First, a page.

"I wonder what we'll look like in 1970," Perry muses to his wife during the
poignant sequence before the platoon sails for action. It's a piquant line in a
wartime drama so packed with familiar British faces, starry and small. The
film's material itself reflects the changes of time. The Way Ahead was conceived
during the 1942 winter, when morale-stiffening in and outside the Army was
sorely needed. The Army training film The New Lot (1943) served as inspiration,
providing key plot elements, characters, and creative personnel (director Reed,
writers Ambler and Ustinov). Parallels run closest in the first half, when The
Way Ahead follows its conscripted men - working- and middle-class, variously
callow, discontented, and chirpy - until they begin forming a fighting team.
Where The New Lot confined itself to basic training exercises, this 'new lot'
see action in the Mediterranean: they end the film, gun and bayonet primed,
marching through the battle smoke towards victory, possibly death. This fitted
the country's changing mood. By 1944, when the film was readied for release, the
argument for conscription had been won. Instead audiences needed, and received,
a sympathetic picture of Army life that showed Home Front wives what their men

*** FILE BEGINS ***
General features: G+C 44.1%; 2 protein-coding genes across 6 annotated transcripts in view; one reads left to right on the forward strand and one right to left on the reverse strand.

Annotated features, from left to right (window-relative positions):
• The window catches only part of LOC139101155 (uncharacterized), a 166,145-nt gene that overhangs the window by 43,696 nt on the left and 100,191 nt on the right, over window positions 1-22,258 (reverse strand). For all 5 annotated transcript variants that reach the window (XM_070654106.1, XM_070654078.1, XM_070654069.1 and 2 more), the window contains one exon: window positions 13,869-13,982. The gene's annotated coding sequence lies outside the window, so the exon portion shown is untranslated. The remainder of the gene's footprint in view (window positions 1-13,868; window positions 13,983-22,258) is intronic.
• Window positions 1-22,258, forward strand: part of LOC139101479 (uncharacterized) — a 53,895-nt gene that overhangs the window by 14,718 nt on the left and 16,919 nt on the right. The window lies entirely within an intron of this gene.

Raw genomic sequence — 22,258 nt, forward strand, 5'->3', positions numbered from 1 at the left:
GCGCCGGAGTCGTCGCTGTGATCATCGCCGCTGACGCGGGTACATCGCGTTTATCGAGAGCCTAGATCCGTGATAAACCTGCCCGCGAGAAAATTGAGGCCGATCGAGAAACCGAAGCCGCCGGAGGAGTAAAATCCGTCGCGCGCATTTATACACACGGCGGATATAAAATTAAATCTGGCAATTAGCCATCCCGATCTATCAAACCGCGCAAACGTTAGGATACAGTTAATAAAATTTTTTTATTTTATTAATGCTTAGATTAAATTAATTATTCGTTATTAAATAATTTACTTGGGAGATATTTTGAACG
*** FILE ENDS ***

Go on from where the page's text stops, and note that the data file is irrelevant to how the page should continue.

were experiencing and made every sacrifice seem worthwhile. Opening on D-Day
itself, with the Allies' invasion push finally underway, Reed's film proved a
resounding popular and critical success throughout Britain.
The New Lot ran to 40 minutes. The Way Ahead is a full feature, leap-frogging
through the war with what now seems the redundant linking device of the Chelsea
Pensioners fretting over modern soldiery. Extra time is spent pursuing caustic
humour (and, with the Brewer character, pushing the Cockney button a little too
readily). Other space is devoted to action, most imaginatively handled in
the troopship sequence - staged in the studio, but with much of the hard edge of
actuality learned from documentary.
There is also a star performer, David Niven, himself an Army Major; he'd been
instrumental in setting up the film. At first Perry, his character, occupies the
background. But after lecturing the men for deliberately flunking an exercise,
Perry becomes the lynch-pin: the firm, fair, rose-tinted officer even the
platoon grumblers can respect. To today's viewers, however, the film's stand-out
character is probably Lloyd the malcontent - brilliantly pitched by James Donald
as a confused man of thought, grudges and shoulder chips visible in every cold